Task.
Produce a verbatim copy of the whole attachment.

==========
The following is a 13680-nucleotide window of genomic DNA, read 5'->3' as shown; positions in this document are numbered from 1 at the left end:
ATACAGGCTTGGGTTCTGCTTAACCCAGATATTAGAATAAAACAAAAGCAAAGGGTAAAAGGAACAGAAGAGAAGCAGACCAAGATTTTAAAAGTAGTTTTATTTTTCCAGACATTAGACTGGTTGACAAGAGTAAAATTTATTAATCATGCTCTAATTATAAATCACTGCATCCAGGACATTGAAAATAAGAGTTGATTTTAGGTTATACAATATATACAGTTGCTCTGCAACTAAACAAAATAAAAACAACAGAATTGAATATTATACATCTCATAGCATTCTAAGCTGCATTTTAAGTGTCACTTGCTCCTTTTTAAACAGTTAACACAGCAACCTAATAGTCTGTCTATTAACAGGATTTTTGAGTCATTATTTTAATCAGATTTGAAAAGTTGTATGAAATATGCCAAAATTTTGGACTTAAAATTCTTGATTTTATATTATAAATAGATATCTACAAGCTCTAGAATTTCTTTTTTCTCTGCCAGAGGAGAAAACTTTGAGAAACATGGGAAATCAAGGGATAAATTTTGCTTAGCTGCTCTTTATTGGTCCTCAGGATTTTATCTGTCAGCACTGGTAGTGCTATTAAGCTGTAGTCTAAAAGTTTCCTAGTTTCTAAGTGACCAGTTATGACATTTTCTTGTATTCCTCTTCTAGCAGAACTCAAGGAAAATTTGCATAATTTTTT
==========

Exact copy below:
The following is a 13680-nucleotide window of genomic DNA, read 5'->3' as shown; positions in this document are numbered from 1 at the left end:
ATACAGGCTTGGGTTCTGCTTAACCCAGATATTAGAATAAAACAAAAGCAAAGGGTAAAAGGAACAGAAGAGAAGCAGACCAAGATTTTAAAAGTAGTTTTATTTTTCCAGACATTAGACTGGTTGACAAGAGTAAAATTTATTAATCATGCTCTAATTATAAATCACTGCATCCAGGACATTGAAAATAAGAGTTGATTTTAGGTTATACAATATATACAGTTGCTCTGCAACTAAACAAAATAAAAACAACAGAATTGAATATTATACATCTCATAGCATTCTAAGCTGCATTTTAAGTGTCACTTGCTCCTTTTTAAACAGTTAACACAGCAACCTAATAGTCTGTCTATTAACAGGATTTTTGAGTCATTATTTTAATCAGATTTGAAAAGTTGTATGAAATATGCCAAAATTTTGGACTTAAAATTCTTGATTTTATATTATAAATAGATATCTACAAGCTCTAGAATTTCTTTTTTCTCTGCCAGAGGAGAAAACTTTGAGAAACATGGGAAATCAAGGGATAAATTTTGCTTAGCTGCTCTTTATTGGTCCTCAGGATTTTATCTGTCAGCACTGGTAGTGCTATTAAGCTGTAGTCTAAAAGTTTCCTAGTTTCTAAGTGACCAGTTATGACATTTTCTTGTATTCCTCTTCTAGCAGAACTCAAGGAAAATTTGCATAATTTTTT